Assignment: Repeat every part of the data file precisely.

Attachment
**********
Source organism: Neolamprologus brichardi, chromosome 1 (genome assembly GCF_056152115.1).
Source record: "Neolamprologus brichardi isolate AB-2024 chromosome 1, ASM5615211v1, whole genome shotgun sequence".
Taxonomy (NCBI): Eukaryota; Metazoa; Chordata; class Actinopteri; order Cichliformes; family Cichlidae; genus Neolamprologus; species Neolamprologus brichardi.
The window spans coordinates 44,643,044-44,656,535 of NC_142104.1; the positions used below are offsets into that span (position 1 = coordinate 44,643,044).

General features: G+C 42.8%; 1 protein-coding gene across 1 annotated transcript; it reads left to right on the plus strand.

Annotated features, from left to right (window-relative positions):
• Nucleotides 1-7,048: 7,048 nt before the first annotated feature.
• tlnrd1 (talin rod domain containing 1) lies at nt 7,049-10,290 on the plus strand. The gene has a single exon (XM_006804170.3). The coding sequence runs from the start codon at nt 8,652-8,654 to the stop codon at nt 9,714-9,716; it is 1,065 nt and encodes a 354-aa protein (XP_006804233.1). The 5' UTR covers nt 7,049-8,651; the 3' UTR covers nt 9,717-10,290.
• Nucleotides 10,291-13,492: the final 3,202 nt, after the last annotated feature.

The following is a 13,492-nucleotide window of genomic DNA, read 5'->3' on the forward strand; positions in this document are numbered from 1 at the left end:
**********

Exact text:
Source organism: Neolamprologus brichardi, chromosome 1 (genome assembly GCF_056152115.1).
Source record: "Neolamprologus brichardi isolate AB-2024 chromosome 1, ASM5615211v1, whole genome shotgun sequence".
Taxonomy (NCBI): Eukaryota; Metazoa; Chordata; class Actinopteri; order Cichliformes; family Cichlidae; genus Neolamprologus; species Neolamprologus brichardi.
The window spans coordinates 44,643,044-44,656,535 of NC_142104.1; the positions used below are offsets into that span (position 1 = coordinate 44,643,044).

General features: G+C 42.8%; 1 protein-coding gene across 1 annotated transcript; it reads left to right on the plus strand.

Annotated features, from left to right (window-relative positions):
• Nucleotides 1-7,048: 7,048 nt before the first annotated feature.
• tlnrd1 (talin rod domain containing 1) lies at nt 7,049-10,290 on the plus strand. The gene has a single exon (XM_006804170.3). The coding sequence runs from the start codon at nt 8,652-8,654 to the stop codon at nt 9,714-9,716; it is 1,065 nt and encodes a 354-aa protein (XP_006804233.1). The 5' UTR covers nt 7,049-8,651; the 3' UTR covers nt 9,717-10,290.
• Nucleotides 10,291-13,492: the final 3,202 nt, after the last annotated feature.

The following is a 13,492-nucleotide window of genomic DNA, read 5'->3' on the forward strand; positions in this document are numbered from 1 at the left end: